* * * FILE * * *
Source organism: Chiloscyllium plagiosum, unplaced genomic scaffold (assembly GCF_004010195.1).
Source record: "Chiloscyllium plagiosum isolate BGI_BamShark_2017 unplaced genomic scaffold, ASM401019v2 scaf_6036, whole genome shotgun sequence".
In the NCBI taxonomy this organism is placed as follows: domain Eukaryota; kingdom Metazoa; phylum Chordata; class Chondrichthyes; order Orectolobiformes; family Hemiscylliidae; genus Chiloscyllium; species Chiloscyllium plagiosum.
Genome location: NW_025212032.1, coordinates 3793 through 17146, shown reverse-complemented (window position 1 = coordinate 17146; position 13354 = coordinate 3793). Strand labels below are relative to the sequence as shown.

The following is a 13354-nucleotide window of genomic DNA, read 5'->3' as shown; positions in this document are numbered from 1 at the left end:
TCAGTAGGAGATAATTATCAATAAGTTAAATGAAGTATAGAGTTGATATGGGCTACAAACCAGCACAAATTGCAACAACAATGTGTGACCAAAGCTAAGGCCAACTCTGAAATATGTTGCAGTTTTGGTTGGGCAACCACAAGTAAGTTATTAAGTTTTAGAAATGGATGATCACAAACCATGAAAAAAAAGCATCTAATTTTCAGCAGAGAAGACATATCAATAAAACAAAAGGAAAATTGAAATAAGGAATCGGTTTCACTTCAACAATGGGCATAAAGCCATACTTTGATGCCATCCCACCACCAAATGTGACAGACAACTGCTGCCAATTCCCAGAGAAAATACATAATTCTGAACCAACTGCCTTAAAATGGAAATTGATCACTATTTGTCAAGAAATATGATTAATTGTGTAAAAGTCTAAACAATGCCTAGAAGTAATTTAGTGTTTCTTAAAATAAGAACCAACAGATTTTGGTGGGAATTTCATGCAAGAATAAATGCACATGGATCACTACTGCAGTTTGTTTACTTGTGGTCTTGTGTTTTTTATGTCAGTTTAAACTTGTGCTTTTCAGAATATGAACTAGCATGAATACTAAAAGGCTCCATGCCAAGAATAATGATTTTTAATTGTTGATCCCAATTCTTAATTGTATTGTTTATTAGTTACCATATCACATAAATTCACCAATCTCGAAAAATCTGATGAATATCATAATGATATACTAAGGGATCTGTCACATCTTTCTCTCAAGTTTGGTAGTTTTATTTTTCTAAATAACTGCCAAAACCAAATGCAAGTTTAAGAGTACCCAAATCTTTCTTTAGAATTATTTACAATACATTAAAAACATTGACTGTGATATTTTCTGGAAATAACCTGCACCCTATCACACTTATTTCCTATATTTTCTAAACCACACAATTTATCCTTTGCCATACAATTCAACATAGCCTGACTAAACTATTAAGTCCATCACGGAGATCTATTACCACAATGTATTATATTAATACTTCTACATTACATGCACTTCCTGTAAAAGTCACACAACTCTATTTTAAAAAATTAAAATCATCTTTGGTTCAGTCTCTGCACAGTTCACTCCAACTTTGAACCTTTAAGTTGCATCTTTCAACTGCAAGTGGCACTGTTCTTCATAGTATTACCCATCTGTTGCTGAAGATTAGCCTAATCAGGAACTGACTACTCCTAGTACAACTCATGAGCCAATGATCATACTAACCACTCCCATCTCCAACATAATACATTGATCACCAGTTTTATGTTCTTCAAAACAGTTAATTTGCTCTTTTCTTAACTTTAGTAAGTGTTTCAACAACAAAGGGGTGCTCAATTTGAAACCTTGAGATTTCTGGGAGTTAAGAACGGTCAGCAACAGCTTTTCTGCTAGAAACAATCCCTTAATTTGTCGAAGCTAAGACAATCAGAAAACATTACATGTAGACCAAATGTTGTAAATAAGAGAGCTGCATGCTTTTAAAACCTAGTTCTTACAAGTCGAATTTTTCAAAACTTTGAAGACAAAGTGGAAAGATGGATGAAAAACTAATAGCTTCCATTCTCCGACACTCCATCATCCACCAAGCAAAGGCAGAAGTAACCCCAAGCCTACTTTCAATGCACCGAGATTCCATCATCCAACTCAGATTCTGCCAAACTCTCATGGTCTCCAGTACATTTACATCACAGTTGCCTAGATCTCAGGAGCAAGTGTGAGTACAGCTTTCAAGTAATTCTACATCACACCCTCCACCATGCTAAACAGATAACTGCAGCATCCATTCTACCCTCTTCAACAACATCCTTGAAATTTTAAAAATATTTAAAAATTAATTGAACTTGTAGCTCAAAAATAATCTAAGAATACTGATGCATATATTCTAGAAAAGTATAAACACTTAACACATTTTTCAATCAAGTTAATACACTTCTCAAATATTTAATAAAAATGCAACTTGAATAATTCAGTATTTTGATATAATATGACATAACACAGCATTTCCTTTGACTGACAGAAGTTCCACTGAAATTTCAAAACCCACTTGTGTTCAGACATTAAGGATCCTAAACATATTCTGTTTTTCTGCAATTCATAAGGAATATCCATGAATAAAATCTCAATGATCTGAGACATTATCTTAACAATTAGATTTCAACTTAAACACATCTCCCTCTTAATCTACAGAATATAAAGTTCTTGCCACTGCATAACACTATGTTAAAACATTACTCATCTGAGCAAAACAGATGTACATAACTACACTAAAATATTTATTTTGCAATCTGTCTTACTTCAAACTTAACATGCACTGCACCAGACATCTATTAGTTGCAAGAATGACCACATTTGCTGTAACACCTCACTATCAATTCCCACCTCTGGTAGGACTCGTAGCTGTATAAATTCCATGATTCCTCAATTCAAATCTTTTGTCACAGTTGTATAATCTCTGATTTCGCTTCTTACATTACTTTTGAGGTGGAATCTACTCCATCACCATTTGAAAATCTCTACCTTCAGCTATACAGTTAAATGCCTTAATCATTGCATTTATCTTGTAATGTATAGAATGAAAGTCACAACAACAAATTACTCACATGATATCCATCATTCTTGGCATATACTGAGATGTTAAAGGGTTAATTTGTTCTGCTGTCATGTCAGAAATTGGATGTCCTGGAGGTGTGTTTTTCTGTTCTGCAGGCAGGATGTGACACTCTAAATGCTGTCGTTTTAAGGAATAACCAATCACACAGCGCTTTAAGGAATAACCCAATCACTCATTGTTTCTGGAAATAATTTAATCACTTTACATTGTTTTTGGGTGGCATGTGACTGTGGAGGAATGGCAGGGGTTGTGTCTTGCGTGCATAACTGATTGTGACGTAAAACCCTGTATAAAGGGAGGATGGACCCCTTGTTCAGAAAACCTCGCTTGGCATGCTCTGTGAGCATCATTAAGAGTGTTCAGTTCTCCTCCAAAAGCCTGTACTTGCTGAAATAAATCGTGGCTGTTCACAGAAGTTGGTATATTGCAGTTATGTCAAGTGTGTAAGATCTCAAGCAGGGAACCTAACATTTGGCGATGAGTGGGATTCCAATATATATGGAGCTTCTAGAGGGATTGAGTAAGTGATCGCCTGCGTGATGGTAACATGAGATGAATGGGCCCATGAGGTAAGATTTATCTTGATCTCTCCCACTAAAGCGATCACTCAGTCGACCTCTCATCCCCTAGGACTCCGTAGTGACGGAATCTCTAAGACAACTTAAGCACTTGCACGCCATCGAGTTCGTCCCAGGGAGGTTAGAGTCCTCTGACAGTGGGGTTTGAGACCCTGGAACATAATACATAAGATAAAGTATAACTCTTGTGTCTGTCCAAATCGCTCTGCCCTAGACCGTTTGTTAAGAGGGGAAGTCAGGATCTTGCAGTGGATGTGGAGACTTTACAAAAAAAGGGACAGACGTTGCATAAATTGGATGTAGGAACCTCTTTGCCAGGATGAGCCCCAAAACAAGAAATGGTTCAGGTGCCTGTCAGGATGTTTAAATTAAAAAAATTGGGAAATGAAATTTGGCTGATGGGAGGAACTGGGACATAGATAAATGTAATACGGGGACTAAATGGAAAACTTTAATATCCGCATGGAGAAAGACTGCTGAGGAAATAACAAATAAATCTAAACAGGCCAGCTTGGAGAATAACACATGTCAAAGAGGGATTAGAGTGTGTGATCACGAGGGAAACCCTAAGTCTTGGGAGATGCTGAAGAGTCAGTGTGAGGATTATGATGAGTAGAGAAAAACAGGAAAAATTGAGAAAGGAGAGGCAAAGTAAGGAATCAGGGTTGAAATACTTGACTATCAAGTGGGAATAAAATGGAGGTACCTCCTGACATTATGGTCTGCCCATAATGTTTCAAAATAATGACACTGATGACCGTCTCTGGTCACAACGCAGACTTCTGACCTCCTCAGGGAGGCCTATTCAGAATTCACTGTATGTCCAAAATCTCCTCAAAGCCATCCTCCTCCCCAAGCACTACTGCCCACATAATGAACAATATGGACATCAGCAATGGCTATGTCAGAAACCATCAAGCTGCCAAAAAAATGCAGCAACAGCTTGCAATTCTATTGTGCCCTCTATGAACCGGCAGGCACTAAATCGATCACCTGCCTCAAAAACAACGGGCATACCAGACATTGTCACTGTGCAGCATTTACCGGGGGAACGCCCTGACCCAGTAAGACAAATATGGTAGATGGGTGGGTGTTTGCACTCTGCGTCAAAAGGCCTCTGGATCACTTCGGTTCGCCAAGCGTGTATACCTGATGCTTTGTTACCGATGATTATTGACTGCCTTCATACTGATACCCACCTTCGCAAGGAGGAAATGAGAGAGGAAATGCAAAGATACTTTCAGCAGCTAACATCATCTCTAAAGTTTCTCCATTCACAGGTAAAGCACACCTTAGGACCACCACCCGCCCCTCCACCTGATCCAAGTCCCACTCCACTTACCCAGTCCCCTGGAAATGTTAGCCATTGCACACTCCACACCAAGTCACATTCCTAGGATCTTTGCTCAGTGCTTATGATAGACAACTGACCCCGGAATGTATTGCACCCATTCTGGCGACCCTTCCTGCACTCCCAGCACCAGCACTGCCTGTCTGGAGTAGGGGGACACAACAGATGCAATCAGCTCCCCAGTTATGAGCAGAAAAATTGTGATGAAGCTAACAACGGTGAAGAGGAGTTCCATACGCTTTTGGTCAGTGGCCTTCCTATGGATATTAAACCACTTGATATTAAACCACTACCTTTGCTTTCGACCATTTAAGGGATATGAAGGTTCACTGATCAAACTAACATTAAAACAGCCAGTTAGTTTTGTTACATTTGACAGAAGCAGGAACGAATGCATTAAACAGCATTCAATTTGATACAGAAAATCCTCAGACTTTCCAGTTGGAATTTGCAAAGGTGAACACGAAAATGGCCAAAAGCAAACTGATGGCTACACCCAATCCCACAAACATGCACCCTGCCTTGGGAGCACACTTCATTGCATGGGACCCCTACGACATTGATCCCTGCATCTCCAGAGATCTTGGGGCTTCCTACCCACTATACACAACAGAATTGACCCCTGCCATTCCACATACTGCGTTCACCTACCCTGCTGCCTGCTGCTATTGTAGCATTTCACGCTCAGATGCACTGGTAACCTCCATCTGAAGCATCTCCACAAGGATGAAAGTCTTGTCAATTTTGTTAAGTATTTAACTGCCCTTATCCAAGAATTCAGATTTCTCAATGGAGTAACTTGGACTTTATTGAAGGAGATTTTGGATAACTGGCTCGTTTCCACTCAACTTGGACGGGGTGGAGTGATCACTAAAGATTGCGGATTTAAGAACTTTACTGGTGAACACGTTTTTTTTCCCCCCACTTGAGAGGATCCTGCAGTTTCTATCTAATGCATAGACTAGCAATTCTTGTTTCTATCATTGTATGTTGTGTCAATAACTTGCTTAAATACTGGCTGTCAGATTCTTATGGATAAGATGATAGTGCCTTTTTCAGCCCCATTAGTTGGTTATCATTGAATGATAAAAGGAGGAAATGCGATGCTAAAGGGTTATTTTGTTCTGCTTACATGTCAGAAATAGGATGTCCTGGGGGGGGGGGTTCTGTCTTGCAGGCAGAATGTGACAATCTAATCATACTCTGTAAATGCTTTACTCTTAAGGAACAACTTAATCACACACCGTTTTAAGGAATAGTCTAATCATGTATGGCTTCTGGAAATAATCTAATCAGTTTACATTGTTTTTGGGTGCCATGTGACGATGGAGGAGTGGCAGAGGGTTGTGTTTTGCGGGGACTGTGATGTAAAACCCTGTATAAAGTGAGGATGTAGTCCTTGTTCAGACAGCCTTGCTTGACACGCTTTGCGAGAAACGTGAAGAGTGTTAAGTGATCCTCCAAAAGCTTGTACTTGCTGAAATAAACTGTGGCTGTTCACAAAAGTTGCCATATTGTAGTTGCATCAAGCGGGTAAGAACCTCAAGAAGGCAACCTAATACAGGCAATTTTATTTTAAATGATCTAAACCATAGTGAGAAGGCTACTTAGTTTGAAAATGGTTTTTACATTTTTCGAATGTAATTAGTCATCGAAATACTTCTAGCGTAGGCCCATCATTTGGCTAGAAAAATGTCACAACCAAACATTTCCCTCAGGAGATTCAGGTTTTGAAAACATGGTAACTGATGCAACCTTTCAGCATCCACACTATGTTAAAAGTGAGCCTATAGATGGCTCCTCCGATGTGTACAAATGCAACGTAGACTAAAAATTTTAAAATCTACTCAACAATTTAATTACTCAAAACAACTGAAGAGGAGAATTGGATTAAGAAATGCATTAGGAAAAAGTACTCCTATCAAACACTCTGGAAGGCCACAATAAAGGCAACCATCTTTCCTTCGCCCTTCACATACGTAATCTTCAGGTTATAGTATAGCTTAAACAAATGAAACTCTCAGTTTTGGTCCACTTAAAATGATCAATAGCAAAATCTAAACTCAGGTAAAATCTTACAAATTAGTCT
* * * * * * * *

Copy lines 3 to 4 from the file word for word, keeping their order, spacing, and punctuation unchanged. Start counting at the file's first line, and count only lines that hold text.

In the NCBI taxonomy this organism is placed as follows: domain Eukaryota; kingdom Metazoa; phylum Chordata; class Chondrichthyes; order Orectolobiformes; family Hemiscylliidae; genus Chiloscyllium; species Chiloscyllium plagiosum.
Genome location: NW_025212032.1, coordinates 3793 through 17146, shown reverse-complemented (window position 1 = coordinate 17146; position 13354 = coordinate 3793). Strand labels below are relative to the sequence as shown.